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Home » Estate Planning » Common estate planning myths you should not believe

Myths, by definition, are widely held beliefs or ideas that are actually false. There are many myths about estate planning, and these false beliefs are often enough to stop numerous New Jersey residents from getting their estate plans prepared. This week, this column will discuss estate planning myths versus reality in the hopes of encouraging people to take the time to get their estate planning done.

Myth number one: estate planning will cause one to die sooner. No one knows exactly when they are going to die. Planning for it does not mean it will happen sooner. In fact, taking the time to put together an estate plan has actually shown to help people live longer because they have peace of mind knowing their assets and loved ones are protected.

Myth number two: the public can access estate plans. Wanting the contents of one’s estate plan to remain private is an understandable concern. These documents do not have to be and are not automatically made available to the public.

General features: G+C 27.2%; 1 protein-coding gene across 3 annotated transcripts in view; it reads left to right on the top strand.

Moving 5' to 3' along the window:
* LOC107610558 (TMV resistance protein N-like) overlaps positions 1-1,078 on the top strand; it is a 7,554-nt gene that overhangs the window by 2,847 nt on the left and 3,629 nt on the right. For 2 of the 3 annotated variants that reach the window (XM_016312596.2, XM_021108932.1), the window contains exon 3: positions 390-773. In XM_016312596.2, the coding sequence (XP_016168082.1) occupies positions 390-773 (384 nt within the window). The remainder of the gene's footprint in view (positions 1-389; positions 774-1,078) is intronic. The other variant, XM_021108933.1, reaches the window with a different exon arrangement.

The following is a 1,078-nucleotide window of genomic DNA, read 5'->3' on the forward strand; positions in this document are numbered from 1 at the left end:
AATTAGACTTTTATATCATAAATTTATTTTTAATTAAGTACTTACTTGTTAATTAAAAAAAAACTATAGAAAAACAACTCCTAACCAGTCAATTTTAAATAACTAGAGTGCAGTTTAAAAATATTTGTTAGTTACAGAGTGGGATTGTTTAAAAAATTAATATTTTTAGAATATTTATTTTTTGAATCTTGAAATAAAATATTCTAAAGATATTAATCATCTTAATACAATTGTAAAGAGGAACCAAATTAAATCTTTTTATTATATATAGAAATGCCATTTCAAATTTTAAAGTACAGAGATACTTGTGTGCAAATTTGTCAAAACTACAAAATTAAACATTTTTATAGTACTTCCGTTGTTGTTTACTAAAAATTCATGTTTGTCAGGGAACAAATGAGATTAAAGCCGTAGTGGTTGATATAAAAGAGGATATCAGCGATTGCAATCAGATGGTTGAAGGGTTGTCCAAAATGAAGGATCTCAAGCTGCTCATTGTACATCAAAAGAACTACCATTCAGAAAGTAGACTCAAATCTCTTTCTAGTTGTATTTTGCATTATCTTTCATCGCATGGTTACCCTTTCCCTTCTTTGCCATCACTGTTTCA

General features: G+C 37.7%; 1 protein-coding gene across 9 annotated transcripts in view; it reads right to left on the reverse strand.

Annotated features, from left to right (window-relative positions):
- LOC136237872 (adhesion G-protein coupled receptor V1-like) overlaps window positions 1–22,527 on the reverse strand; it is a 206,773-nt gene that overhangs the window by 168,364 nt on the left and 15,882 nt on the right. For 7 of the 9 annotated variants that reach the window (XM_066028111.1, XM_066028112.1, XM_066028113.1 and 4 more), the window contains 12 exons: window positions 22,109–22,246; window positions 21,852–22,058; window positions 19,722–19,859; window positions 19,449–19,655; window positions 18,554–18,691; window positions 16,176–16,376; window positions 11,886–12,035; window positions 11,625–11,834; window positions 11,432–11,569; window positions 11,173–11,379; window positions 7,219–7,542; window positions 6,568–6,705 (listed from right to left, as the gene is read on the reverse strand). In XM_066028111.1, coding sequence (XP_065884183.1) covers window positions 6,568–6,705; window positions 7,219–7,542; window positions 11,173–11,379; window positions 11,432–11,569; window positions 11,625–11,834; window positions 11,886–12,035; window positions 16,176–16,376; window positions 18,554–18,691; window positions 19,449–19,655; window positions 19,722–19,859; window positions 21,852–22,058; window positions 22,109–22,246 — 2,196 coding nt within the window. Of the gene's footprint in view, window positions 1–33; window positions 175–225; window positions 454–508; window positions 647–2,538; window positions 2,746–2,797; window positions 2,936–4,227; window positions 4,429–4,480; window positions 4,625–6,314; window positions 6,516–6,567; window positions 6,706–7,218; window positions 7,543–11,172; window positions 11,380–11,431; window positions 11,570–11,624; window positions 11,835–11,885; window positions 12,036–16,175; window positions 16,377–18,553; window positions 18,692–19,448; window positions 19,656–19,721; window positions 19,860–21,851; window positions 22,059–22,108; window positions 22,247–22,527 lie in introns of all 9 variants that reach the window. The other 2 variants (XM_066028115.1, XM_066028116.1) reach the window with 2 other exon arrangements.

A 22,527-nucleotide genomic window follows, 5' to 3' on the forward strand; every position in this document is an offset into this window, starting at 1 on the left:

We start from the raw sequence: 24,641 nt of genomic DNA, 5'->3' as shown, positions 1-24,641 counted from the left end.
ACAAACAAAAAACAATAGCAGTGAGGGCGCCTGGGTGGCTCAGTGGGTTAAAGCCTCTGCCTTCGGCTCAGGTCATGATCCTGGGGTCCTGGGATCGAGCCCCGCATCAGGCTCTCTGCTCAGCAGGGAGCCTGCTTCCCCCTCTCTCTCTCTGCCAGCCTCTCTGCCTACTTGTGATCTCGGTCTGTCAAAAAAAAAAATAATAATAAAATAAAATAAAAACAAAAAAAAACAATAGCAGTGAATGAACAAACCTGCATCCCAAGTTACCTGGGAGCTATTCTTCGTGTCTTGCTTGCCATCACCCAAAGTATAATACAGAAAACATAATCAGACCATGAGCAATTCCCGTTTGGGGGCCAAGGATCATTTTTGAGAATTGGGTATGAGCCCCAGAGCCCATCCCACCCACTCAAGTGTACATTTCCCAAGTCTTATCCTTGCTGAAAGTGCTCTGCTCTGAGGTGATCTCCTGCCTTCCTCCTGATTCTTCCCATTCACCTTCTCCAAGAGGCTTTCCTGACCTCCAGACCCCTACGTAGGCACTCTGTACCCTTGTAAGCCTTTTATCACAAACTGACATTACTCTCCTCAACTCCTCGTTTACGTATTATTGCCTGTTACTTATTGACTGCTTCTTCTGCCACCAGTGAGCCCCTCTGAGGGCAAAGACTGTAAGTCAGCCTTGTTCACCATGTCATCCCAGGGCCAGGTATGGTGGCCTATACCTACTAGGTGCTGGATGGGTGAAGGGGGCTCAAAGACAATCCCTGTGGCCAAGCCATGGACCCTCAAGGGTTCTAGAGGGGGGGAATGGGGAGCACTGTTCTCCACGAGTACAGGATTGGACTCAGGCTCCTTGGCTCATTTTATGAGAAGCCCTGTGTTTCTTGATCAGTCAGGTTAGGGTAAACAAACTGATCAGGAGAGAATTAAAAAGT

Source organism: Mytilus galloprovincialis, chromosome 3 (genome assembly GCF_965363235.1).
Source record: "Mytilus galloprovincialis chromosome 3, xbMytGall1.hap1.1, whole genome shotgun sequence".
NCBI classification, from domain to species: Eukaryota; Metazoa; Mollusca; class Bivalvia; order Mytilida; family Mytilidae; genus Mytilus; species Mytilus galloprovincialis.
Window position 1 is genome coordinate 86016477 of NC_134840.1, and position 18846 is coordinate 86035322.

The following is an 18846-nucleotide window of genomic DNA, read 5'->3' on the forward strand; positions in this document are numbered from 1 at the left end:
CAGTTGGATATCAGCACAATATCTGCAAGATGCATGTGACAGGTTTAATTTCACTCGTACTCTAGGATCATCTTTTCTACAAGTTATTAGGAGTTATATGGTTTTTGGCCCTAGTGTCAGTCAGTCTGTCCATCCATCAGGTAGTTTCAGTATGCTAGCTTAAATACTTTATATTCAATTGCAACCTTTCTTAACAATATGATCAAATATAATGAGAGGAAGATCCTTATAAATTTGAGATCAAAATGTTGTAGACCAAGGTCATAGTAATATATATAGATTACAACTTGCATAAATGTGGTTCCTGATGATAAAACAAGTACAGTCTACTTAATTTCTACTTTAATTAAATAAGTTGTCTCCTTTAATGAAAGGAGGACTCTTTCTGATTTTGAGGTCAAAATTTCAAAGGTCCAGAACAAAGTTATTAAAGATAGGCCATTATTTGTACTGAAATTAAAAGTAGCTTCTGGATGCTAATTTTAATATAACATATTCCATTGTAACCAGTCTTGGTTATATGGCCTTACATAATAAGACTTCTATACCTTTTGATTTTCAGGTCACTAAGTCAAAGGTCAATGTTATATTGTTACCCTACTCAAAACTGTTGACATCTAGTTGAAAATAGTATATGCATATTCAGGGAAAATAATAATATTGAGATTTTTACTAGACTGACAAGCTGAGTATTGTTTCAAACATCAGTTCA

Myth number three: once made, an estate plan cannot be modified. Change is inevitable. People gain and lose assets, some get married, some have kids, some get divorced, some simply have a change of heart, so adjusting one’s estate plan becomes necessary, and it can be done. It is recommended that one review estate planning documents every few years to make sure they are up-to-date and make any modifications if they are not.

Myth number four: beneficiaries can change the estate plan. Unless there is a reason to question the validity of an estate plan, beneficiaries have to accept the plan as it is. Wills and trusts are usually meticulously prepared so that they are legal and binding.

New Jersey residents cannot believe all the wild and crazy things they may hear estate planning. It is a straightforward process, and it is necessary if one wants to have a say in how things are handled after one’s death. Those who wish to learn more about estate planning, its benefits and how it works can turn to an experienced attorney to get accurate information.